When the Law Come Knocking: Ashtabula County and the 1839 Fugitive Slave Act

In the fall of 1839, Mrs. Catherine Hubbard answered a knock at the door to find a U.S. marshal holding a subpoena for her husband William. The summons was not unexpected. Only months earlier, a Wheeling newspaper had informed its subscribers that if they were missing any slaves, they should check the cellar of Deacon Hubbard in Ashtabula. The news was carried by several more papers throughout the South. Now Hubbard and several other Ashtabula County abolitionists who were known to have aided the freedom seekers would be facing a federal judge.
Slavery imbued much of American life in the antebellum period, even in the law. Many states, following the lead of the federal government, passed their own fugitive slave acts. Ohio was no different. From 1839 until 1843, the State of Ohio had a fugitive slave act on the books. It was under this law that Hubbard and his associates were sued.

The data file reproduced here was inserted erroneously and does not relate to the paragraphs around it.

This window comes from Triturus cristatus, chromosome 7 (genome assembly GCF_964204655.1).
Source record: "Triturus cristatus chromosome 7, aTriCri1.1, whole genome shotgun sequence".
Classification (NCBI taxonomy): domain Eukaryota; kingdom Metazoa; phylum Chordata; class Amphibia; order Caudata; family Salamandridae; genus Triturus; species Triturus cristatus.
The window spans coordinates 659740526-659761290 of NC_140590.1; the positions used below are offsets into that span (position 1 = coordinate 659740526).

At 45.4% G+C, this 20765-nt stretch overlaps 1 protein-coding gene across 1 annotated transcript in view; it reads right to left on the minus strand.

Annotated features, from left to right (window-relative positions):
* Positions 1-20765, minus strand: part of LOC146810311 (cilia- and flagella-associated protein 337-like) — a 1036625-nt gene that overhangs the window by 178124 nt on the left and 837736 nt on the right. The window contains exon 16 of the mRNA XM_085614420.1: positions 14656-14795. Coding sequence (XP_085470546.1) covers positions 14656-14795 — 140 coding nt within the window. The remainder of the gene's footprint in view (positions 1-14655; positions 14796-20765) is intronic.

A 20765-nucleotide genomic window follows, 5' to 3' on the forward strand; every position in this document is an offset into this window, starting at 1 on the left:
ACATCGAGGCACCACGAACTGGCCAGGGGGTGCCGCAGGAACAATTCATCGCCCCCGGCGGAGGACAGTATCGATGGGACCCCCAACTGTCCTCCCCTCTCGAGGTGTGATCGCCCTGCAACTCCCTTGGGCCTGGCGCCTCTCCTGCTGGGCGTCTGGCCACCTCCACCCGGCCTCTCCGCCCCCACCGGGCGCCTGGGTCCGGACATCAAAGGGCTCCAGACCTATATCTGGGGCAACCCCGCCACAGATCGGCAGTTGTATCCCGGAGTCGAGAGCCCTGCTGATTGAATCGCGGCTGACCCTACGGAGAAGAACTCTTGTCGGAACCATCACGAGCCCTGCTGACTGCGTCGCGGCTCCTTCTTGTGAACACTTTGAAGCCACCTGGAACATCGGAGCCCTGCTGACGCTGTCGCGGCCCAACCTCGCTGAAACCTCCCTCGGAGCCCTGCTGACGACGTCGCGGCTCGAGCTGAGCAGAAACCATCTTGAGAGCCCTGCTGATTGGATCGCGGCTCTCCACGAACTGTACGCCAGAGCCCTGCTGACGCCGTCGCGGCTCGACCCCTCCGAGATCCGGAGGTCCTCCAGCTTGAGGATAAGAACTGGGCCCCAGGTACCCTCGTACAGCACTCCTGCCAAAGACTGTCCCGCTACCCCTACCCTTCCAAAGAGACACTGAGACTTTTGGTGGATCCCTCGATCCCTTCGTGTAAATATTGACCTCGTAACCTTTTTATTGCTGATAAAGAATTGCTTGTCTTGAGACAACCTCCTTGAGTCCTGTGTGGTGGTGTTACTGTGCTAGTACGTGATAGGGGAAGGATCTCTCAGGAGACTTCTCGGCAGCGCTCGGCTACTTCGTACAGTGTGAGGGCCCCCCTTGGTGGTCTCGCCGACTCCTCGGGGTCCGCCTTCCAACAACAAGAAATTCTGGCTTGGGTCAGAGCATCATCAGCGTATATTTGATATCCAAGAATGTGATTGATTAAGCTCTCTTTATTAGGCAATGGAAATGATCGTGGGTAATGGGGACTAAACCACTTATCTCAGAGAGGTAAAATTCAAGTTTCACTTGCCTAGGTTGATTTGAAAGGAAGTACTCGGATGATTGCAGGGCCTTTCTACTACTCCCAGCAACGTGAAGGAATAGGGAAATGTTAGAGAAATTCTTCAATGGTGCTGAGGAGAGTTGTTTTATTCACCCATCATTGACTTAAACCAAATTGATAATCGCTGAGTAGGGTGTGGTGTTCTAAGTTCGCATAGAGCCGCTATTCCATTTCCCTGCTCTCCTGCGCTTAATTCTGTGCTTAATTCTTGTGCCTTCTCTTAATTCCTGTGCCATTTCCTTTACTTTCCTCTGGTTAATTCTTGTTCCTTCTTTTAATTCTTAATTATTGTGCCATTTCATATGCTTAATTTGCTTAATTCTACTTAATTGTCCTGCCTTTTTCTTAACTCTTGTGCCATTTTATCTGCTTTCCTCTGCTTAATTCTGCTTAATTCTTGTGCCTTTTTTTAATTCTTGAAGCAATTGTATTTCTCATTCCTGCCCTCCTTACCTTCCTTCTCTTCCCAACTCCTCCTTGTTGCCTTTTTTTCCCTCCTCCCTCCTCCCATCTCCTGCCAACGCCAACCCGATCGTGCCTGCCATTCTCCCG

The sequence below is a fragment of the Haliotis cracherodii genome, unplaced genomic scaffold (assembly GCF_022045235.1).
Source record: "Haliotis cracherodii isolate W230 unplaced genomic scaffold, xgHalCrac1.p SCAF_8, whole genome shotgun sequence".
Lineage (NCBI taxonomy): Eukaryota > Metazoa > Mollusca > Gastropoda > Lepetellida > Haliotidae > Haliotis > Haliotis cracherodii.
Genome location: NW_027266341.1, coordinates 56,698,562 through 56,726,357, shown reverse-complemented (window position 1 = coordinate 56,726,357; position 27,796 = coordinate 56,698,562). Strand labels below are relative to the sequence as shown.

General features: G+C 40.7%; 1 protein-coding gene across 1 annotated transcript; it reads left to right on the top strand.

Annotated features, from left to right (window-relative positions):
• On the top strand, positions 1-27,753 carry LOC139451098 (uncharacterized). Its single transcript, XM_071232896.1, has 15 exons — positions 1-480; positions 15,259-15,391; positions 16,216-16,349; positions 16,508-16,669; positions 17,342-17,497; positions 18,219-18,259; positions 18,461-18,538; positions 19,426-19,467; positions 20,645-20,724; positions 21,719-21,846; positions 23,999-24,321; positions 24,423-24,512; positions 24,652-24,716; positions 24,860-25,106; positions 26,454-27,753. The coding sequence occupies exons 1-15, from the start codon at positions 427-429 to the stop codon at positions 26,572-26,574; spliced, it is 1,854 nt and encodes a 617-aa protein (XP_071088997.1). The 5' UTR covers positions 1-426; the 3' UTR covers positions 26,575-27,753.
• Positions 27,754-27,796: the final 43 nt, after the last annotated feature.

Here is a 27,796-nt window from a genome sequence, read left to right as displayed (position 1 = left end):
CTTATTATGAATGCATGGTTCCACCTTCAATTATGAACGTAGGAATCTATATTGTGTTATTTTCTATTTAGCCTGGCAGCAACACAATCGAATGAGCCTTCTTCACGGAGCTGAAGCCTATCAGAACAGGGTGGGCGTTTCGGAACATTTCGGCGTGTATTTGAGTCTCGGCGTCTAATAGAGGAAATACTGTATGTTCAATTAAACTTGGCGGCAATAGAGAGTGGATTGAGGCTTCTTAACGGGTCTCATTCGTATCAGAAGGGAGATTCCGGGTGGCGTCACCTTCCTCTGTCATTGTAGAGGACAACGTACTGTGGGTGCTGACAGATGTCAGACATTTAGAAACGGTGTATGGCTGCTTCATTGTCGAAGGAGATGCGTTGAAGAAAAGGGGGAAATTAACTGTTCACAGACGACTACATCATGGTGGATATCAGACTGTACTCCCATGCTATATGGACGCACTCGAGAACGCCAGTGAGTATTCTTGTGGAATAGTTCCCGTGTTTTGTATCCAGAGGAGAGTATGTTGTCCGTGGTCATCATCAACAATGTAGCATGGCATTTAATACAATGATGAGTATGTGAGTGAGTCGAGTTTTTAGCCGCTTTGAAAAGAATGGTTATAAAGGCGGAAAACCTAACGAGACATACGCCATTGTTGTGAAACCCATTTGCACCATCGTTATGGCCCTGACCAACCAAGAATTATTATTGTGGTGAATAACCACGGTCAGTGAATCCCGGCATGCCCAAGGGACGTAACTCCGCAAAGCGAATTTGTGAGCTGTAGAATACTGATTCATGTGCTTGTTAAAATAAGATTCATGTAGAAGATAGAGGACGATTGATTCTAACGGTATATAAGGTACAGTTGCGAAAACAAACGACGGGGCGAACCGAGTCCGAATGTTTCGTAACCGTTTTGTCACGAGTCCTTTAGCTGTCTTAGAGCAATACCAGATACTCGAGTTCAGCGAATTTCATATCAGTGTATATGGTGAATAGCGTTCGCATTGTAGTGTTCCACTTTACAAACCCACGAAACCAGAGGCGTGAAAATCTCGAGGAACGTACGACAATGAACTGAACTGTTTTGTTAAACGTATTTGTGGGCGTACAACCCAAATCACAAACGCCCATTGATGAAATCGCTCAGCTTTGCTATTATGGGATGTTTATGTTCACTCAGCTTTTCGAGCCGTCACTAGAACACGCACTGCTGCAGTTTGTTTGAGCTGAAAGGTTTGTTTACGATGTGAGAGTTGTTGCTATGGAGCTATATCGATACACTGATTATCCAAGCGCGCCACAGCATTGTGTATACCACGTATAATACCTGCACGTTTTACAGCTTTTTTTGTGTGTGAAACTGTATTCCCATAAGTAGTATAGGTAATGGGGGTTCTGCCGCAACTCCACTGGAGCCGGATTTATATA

This year’s pilgrimage will explore the route the freedom seekers took through Ashtabula County in their escape from enslavement. In the process, we will look at the lives of those Ashtabula County persons involved in the case, both the antislavery and the proslavery sides. The pilgrimage will be held Saturday, October 7th. Those wishing to participate may meet at the Hubbard House Underground Railroad Museum, corner of Lake Ave. and Walnut Blvd., at 10 a.m. For more information, please call the Hubbard House at (440) 964-8168 or Andy at the Harbor-Topky Library at (440) 964-9645.